Aside from air, water and fresh vegetables, what would need to survive on the moon? One thing that would likely of feature high on the list is a decent, reliable wireless internet. And thanks to a group of researches from MIT and Nasa this kind of connectivity could be within the realms of possibility.
Between them, the two organisations have demonstrated for the first time that data communication technology is capable of providing those in space with the same kind of connectivity we enjoy on Earth, and can even facilitate large data transfers and high-definition video streaming.
To do this it uses four separate telescopes based at a ground terminal in New Mexico to send the uplink signal to the moon. A laser transmitter that can send information as coded pulses of invisible infrared light feeds into each of the telescopes, which results in 40 watts of transmitter power.
Nasa and MIT will present their findings at the CLEO laser technology conference in California on 9 June, but the findings have also been detailed by the Optical Society. The team will explain how their laser-powered communication uplink between the moon and Earth breaks previous record transmission speeds -- achieved by RF signals -- by a factor of 4,800.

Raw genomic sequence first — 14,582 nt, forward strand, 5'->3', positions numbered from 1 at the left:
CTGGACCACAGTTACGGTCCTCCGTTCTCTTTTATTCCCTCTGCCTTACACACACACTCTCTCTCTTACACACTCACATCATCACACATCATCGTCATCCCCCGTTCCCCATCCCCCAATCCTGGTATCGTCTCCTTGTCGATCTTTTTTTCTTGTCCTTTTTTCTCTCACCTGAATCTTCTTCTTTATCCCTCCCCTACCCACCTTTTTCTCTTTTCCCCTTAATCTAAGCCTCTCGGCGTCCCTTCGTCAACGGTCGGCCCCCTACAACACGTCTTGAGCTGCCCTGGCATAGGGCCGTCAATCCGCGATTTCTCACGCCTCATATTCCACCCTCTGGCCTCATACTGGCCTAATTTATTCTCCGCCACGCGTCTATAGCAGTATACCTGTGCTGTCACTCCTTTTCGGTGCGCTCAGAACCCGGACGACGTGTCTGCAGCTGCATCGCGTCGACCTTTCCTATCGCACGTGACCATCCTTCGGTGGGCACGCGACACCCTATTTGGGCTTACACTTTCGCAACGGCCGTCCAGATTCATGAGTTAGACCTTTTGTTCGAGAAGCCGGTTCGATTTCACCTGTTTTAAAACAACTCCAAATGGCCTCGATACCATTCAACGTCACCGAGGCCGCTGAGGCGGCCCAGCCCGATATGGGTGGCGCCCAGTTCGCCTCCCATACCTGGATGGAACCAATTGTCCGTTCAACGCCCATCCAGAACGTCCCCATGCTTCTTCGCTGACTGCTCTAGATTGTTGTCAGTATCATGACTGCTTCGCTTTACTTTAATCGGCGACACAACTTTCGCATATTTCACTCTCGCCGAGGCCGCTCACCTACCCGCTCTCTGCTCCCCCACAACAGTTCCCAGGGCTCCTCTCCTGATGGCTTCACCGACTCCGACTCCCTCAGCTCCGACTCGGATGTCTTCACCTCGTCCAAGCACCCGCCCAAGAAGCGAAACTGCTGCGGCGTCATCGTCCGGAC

The team has transmitted data across the 384,633km distance between Earth and the moon at a rate of 19.44mbps and has also managed to download data at a rate of 622mbps. "Communicating at high data rates from Earth to the moon with laser beams is challenging because of the 400,000-kilometre distance spreading out the light beam," says Mark Stevens of MIT Lincoln Laboratory. "It's doubly difficult going through the atmosphere, because turbulence can bend light-causing rapid fading or dropouts of the signal at the receiver."